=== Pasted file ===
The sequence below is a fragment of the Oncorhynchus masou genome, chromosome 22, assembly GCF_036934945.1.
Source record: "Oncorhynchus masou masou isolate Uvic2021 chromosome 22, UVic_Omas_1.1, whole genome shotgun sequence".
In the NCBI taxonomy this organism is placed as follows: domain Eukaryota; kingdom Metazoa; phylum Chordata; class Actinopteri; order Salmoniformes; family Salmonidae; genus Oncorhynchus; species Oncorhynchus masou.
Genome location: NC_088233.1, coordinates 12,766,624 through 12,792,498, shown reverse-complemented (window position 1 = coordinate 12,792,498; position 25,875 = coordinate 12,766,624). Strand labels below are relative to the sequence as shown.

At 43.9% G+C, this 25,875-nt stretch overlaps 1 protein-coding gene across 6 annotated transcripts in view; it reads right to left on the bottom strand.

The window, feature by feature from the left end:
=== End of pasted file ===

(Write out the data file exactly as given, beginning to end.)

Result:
The sequence below is a fragment of the Oncorhynchus masou genome, chromosome 22, assembly GCF_036934945.1.
Source record: "Oncorhynchus masou masou isolate Uvic2021 chromosome 22, UVic_Omas_1.1, whole genome shotgun sequence".
In the NCBI taxonomy this organism is placed as follows: domain Eukaryota; kingdom Metazoa; phylum Chordata; class Actinopteri; order Salmoniformes; family Salmonidae; genus Oncorhynchus; species Oncorhynchus masou.
Genome location: NC_088233.1, coordinates 12,766,624 through 12,792,498, shown reverse-complemented (window position 1 = coordinate 12,792,498; position 25,875 = coordinate 12,766,624). Strand labels below are relative to the sequence as shown.

At 43.9% G+C, this 25,875-nt stretch overlaps 1 protein-coding gene across 6 annotated transcripts in view; it reads right to left on the bottom strand.

The window, feature by feature from the left end: